Wednesday, April 22, 2009

Notice: The Future is Already Here

Well, I've been looking for a theme for this semester, and along with the editorials, a project to pad out this space. And since I just spent the last two hours pulling books from the library from noted futurists for an outside project, it would seem I have it here.

This has always been a sore spot between me and Christianity, not that it insists on traditional answers to social and religious issues, which is fine, but that it completely fails to ask non-traditional questions at all, even as society moves in markedly different directions. It then spends the next fifty years playing catch up before it can even legitimately ask what happened.

What, for example, is the Christian stand on privacy? My legal friends say that this might be the next fifty years of constitutional debate, but what does Christ or the spirit of Christ compel us to think about these issues? How are we as Christians to frame them? What about issues of copyright protection and intellectual ownership? Hmmm? Ask these questions in religious circles and you get most often crickets chirping your answer, or simply a pat admonition to follow the laws of the land - which, right or not, is not comprehensive advice, nor is it strictly biblical.

There was a time when Christianity was a forward-looking religion, when the expectation of the age of Christ to come surpassed any current issues; indeed, it seemed to relegate the first Christians to waiting in a puddle and ignoring the polis entirely. I wouldn't advocate that we return to this, obviously - but I would say that the opposite, of debating for the next hundred years issues that the broader culture has by and large moved on from, is not the cure that Christ would look for.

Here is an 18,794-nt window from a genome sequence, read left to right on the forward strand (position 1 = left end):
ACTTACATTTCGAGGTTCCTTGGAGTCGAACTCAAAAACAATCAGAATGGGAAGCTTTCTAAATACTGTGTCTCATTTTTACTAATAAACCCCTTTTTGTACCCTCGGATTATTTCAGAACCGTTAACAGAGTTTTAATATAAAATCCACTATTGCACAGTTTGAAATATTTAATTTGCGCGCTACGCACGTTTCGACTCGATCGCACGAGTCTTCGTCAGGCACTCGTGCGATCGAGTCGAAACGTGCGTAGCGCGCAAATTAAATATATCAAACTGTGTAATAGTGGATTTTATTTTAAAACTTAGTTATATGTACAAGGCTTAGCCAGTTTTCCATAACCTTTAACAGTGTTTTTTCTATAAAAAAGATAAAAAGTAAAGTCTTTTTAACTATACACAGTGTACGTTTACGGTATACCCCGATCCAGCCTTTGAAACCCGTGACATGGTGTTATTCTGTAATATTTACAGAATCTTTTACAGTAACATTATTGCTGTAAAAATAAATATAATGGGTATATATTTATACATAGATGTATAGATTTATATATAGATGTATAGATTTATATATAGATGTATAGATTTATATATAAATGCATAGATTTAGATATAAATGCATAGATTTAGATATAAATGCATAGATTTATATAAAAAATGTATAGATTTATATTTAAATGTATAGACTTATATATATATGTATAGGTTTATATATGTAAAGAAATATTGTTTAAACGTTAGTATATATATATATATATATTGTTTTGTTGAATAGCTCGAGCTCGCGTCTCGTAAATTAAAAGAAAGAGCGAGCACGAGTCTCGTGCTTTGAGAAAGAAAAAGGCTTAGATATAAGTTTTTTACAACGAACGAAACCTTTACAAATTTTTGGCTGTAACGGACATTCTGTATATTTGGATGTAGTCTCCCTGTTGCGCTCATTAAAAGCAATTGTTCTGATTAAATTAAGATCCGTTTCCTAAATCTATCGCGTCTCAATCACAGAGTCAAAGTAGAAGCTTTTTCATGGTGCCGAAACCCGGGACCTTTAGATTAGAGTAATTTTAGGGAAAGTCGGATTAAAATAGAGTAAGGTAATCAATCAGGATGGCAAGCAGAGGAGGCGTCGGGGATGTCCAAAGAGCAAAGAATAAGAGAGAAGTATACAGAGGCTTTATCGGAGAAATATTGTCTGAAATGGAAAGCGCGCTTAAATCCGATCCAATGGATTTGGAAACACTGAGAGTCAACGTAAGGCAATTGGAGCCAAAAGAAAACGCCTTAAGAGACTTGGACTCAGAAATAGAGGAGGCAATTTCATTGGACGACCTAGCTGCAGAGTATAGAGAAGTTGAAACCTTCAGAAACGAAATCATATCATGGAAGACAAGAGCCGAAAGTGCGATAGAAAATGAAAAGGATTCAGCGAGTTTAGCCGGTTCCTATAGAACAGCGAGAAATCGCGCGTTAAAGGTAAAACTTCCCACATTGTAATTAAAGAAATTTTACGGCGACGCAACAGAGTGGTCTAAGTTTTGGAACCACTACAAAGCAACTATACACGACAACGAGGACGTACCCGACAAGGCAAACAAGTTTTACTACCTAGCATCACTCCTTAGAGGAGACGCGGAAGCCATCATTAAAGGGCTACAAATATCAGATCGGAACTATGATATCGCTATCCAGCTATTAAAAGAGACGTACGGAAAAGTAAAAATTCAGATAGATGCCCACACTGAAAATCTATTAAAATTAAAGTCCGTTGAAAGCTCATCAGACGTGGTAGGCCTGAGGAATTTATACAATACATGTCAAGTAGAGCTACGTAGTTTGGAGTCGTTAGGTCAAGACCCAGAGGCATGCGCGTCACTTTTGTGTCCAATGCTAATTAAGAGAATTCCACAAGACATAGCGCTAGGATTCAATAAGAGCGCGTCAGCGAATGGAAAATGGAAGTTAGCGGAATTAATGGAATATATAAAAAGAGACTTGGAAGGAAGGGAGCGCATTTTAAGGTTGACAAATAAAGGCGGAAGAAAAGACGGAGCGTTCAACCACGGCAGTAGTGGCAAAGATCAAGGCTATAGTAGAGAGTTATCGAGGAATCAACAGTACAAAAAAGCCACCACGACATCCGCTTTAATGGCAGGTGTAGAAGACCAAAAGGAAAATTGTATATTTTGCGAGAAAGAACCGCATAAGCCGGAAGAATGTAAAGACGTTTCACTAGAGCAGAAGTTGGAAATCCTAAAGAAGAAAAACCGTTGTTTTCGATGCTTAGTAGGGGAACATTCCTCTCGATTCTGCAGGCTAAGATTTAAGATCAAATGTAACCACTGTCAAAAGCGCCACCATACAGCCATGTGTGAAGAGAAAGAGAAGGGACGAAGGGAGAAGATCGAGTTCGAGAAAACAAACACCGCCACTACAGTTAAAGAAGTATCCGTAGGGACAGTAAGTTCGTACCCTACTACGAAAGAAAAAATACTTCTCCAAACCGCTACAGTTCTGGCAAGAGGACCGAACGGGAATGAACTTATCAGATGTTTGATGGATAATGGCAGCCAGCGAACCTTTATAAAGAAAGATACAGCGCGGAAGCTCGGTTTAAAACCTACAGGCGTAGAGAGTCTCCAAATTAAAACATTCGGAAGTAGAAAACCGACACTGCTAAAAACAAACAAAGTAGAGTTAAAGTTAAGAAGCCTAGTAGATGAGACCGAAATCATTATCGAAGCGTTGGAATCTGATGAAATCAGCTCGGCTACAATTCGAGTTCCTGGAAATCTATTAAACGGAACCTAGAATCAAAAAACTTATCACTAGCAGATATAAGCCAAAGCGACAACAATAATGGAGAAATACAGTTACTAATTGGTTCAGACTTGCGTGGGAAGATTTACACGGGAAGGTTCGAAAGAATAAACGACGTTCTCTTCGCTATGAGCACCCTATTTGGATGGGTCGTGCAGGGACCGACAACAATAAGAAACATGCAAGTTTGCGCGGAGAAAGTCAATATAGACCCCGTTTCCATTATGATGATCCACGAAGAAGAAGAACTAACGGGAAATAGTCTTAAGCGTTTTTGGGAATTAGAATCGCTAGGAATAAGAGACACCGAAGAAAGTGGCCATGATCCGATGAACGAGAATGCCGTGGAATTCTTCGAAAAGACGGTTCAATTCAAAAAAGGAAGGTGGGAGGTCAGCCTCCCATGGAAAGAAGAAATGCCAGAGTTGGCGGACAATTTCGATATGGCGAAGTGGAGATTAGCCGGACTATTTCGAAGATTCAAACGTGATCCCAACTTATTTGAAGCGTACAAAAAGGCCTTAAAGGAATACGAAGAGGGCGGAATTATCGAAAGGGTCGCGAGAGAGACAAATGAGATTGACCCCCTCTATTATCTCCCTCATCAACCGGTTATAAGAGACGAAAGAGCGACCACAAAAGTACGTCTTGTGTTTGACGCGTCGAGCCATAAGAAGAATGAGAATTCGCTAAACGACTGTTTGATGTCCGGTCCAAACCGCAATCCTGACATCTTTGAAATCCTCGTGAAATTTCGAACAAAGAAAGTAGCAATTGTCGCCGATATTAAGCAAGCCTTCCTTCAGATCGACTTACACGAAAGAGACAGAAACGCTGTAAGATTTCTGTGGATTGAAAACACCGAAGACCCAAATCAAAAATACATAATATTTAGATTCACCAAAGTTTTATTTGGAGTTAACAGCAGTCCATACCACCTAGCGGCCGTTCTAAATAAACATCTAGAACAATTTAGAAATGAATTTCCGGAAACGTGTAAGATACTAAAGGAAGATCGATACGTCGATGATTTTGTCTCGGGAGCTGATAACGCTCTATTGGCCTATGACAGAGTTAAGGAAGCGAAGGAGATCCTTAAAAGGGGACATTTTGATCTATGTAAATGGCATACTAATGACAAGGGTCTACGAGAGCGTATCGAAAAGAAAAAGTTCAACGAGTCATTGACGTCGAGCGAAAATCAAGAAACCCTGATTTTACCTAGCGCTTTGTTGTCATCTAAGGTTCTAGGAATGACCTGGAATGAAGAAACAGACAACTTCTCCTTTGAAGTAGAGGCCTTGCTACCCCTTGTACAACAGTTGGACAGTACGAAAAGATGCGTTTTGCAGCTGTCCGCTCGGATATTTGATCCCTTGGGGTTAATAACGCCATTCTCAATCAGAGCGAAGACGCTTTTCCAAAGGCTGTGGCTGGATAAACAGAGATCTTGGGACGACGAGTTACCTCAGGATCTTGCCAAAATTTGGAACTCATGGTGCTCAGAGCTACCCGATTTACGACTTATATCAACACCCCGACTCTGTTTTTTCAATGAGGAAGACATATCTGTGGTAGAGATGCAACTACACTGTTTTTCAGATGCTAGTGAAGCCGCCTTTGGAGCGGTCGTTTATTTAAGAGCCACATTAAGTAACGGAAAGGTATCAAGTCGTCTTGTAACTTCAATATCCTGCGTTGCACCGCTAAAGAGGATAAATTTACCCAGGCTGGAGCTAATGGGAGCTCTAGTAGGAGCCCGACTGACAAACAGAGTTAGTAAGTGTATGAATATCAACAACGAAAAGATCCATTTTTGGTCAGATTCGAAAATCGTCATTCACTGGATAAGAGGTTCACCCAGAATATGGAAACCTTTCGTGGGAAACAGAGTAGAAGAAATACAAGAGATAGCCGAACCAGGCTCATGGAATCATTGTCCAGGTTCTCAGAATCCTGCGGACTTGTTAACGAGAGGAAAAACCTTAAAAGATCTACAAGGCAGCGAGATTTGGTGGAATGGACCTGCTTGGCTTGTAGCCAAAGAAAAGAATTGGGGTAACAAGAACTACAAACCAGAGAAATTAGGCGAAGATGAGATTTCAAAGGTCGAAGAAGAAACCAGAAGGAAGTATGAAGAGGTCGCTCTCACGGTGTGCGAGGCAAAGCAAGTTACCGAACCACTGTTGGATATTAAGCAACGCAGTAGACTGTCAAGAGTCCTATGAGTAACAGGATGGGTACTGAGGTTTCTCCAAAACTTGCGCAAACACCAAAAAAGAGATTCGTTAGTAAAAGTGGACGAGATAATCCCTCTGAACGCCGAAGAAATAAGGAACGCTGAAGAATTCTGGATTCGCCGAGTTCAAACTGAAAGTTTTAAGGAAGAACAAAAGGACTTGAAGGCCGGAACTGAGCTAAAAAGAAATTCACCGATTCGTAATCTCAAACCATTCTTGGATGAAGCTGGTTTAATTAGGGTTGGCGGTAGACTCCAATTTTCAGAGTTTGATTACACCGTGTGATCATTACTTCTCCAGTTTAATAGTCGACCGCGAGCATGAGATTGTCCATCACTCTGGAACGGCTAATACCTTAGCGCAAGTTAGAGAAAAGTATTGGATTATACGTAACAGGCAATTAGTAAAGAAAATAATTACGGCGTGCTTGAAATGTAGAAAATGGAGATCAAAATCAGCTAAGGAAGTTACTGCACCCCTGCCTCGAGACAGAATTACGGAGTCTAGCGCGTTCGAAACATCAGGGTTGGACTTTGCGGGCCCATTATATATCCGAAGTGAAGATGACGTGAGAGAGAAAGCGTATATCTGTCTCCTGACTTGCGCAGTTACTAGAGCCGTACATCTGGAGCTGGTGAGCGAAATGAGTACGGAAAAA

Rather, I would urge that Christ would have us prepare for His return and shape the future in His image by healing the world we actually live in, rather than the subculture that we imagine that we inhabit or once lived in as citizens of a long-lost America. There are issues far larger than sexuality, pop-culture and church polity that impact millions upon millions of people everyday. Climate change is one of them, but threatens to become the only voice we hear. But what about peak water? Soil erosion? The invasive presence of technology in our lives? Our increasingly fraught and complicated relationship to health and biology, the very gifts God gave us? Where is the well-considered voice of reason and Christian tradition on these topics, and many others?

You won't find it here. But you will find me, ever curious, thinking and asking further questions as I engage some of the most prescient thinkers of our time - and, of course, the time to come. Recently, our Vicar has been taking us through something of an idea about what the Emegent Church might look like. This is fine, but there are larger questions to consider and broader questions that simply living in this modern world forces each and every thinking, caring Christian to ask and answer, no matter how they feel about the current state of this church or any other.

I hope you'll join me, or at least follow along at home.


brd said...

Sometimes a wonder if we are asking too much when we want to find the "Christian" view of things. There are views of things that Christians hold, but as humans we are not going to all come to the same conclusion on issues though we might valiantly strive to figure it out. Perhaps the best we can hope is that we carry out our intellectual struggle in a manner that shows some integrity and fidelity to Christian values. However, as your post notes, it may also be important that we revisit and reconsider those commonly accepted values every once in a while to test whether they still reflect what is, um.m.m, good. It's hard isn't it?